The upcoming 2019 Tour of Britain is set to start in Glasgow at the beginning of September, and will end in Manchester City centre a week later. The first two days of the biggest professional cycling race in Britain will be beginning in Scotland for the first time in its history. The opening stage, which is a 201.5 km race to Kirkcudbright, will be the longest in the race that also ends in Newcastle.
Manchester is set to host the event for the first time in 15 years after it finishes on Deansgate toward mid-September. French cyclist Julian Alaphilippe claimed first place for the event in 2018. Race director, Mick Bennett, told reporters that this year’s race is completely a British affair, and combines both the short and sharp climbs that they are known for, and will finish with the world’s best sprinters and hopefully some other surprises along the way. He added that this year’s route was designed with the spectators in mind, allowing them to visit three iconic cities and an uphill finish that should wow the audience.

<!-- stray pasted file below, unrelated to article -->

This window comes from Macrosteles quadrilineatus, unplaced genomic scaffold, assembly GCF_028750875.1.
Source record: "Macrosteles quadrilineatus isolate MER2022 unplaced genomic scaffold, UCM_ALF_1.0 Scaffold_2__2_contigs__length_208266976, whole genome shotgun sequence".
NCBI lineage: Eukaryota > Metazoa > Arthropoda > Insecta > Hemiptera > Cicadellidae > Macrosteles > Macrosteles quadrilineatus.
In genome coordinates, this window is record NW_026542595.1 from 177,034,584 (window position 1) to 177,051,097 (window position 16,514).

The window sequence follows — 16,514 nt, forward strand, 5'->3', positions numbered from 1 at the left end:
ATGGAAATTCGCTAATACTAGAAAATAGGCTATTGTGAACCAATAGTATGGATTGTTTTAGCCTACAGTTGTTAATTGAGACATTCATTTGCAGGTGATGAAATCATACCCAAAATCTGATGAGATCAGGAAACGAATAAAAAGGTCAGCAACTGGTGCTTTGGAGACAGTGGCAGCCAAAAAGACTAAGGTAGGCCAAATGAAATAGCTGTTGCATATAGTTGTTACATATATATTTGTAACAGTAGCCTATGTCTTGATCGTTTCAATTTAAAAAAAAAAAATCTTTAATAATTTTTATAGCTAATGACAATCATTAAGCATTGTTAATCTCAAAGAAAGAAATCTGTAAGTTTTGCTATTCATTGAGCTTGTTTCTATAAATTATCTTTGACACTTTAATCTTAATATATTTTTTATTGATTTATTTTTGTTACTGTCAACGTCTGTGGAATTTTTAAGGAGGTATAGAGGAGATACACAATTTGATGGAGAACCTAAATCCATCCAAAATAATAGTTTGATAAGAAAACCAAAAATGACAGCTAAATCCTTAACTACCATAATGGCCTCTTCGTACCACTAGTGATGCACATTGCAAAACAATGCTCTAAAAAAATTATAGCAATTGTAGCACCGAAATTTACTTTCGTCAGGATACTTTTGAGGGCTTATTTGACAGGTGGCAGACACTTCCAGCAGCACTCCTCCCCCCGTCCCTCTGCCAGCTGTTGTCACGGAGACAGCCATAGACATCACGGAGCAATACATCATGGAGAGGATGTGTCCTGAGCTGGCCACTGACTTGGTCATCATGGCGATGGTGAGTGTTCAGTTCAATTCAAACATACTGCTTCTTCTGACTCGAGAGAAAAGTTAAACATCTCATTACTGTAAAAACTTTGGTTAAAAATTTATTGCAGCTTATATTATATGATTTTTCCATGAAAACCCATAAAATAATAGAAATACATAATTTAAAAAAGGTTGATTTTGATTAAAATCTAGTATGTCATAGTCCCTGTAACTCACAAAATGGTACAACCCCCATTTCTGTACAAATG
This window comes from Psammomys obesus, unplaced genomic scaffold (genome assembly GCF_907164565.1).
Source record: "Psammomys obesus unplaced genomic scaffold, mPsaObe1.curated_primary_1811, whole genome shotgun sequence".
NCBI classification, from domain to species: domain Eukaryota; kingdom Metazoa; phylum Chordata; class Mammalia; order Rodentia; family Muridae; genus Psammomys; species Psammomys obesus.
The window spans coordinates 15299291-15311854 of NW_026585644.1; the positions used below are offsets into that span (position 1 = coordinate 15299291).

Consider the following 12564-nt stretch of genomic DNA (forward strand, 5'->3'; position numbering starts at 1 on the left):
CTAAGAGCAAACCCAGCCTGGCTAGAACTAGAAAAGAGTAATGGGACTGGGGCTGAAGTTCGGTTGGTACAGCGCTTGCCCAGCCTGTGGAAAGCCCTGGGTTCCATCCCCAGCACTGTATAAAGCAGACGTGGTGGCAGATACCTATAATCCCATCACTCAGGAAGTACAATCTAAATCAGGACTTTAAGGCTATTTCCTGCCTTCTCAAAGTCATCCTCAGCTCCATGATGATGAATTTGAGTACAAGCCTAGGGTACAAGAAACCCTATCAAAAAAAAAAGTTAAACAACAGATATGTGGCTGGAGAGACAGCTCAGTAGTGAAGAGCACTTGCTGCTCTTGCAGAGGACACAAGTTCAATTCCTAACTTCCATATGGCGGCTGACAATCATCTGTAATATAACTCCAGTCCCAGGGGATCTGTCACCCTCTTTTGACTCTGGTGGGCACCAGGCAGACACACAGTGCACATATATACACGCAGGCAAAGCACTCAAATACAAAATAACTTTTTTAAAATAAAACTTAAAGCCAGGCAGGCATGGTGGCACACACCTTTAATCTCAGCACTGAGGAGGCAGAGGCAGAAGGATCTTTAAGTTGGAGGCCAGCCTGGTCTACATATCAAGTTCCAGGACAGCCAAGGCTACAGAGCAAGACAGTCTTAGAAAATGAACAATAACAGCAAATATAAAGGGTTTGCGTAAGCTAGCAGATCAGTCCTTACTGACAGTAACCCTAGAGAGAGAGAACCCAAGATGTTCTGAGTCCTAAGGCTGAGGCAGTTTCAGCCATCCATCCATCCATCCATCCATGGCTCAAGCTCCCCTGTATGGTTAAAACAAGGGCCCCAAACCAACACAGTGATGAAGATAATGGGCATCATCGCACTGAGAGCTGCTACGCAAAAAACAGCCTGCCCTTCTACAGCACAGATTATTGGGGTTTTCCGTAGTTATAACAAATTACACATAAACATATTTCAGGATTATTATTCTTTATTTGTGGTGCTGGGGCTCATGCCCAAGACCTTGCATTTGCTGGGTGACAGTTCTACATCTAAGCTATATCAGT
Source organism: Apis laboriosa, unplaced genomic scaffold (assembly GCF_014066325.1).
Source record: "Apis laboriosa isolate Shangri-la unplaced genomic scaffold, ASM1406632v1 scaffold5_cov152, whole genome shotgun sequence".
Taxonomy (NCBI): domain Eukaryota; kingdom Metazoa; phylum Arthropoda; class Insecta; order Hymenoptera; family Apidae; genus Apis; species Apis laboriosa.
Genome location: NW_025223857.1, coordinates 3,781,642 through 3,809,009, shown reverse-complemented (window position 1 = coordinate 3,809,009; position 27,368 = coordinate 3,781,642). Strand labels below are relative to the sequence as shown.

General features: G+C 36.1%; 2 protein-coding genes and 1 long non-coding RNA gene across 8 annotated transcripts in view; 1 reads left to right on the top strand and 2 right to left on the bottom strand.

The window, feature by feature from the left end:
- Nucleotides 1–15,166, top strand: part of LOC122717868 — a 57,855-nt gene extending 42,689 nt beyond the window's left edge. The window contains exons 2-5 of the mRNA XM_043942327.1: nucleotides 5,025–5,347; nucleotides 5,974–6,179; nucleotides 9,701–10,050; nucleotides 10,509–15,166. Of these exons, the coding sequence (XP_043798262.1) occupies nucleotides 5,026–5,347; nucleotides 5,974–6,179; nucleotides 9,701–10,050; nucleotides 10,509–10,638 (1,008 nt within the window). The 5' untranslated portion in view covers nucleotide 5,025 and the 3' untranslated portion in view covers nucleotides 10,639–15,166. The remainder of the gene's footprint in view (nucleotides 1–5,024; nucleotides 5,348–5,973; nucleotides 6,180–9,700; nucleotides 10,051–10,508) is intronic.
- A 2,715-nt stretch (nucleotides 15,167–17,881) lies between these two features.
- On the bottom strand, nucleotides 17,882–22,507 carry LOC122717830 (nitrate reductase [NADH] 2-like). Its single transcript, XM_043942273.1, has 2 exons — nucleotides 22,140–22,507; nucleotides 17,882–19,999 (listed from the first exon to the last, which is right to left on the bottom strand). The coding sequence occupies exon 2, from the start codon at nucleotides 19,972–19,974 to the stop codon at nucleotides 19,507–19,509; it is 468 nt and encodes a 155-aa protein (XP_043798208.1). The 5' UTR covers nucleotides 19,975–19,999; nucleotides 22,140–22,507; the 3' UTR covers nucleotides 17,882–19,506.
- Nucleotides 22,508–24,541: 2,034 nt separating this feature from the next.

The race will be broken into eight stages that cover a total route of 1250km, beginning in George Square in Glasgow. Stage two to eight will see the riders travelling from Glasgow and passing over the Scottish borders into Gateshead, where they will climb to Merseyside, and on to Worcester. The route will take them to the final day, where they will make a 165km to Manchester City.
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